I am spending the first three days of this week at Picket Elliot House, the UUA’s B&B just off Beacon Street in Boston at a seminar with thirty-two of my fellow ministers in their first year of fellowship.
Some interesting points from a presentation this morning by Rev. Jory Agate based on the book God’s Potters by storal Leadership and the Shaping of Congregations (Pulpit & Pew) by Jackson W. Carroll:
70% of all churches are small churches but the majority of people attend a large church.
The biggest source of conflict between pastors and lay leadership is a difference between a pastors leadership style and the leadership style the congregation expects (read is used to).
The four main styles of pastoral leadership outlined by Jackson are:
1. Pastor takes charge
2. Pastor inspires and engages laity to act
3. Pastor acts on laity’s goals
4. Laity acts alone and pastor empowers
Style #2 is reported to be the most successful style.
Top six things that effect clergy satisfaction:
2. congregational conflict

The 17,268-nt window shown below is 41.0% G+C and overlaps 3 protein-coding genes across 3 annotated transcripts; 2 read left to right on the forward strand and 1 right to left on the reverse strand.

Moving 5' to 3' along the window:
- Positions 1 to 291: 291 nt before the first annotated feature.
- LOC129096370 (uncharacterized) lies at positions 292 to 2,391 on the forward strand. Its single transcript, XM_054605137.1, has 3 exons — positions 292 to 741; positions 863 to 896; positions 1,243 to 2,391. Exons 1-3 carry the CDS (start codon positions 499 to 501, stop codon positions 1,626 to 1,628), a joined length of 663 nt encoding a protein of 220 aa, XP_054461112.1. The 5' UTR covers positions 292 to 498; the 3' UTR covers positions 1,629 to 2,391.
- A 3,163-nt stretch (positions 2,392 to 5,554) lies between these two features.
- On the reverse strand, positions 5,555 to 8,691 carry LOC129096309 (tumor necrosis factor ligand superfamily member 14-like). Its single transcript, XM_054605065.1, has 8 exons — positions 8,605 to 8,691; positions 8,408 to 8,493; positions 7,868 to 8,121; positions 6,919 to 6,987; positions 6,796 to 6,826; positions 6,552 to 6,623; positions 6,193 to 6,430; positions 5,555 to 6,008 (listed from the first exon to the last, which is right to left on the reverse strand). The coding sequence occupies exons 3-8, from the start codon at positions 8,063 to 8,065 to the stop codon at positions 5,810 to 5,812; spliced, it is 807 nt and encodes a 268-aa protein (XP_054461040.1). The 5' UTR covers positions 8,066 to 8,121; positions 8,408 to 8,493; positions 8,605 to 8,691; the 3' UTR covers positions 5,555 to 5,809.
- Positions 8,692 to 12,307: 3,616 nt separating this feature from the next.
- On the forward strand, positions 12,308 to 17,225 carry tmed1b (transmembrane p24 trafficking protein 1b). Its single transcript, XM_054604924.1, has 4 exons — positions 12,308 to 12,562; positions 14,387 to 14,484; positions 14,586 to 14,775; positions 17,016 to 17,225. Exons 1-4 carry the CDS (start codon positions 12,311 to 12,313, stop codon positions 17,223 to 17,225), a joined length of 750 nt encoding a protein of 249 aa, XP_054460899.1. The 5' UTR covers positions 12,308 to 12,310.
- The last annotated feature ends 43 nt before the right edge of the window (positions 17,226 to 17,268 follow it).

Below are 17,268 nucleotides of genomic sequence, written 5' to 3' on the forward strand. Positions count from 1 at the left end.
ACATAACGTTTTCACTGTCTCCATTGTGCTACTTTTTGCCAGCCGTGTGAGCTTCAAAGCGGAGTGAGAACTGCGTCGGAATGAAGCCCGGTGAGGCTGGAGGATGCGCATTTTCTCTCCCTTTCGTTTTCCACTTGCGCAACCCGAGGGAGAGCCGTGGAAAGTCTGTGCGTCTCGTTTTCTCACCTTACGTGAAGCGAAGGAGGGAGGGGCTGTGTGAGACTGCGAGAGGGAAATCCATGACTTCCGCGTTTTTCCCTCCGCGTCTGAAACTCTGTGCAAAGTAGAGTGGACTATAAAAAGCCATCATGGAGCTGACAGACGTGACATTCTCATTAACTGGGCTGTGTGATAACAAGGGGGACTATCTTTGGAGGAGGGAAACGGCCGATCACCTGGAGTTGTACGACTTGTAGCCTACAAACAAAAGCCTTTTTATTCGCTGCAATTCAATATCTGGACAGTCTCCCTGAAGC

4. relationship issues
5. pastoral role (isolation, people treat you differently)
6. health (78% of ministers are overweight, 38% are obese – this is about the same percent as the general population).
BUT – ministers report the #1 job satisfaction in the United States (firefighters are number #2 – go Fire Chaplains!)
The thing that caught my attention the most however was this gem – “We’ve always done it that way” is the sign of a dying church. Yep.
Culture changes so fast in the twentieth century that church life has to change with it. You can’t do church the same way in a YouTube world the way you did church in a Leave it to Beaver world.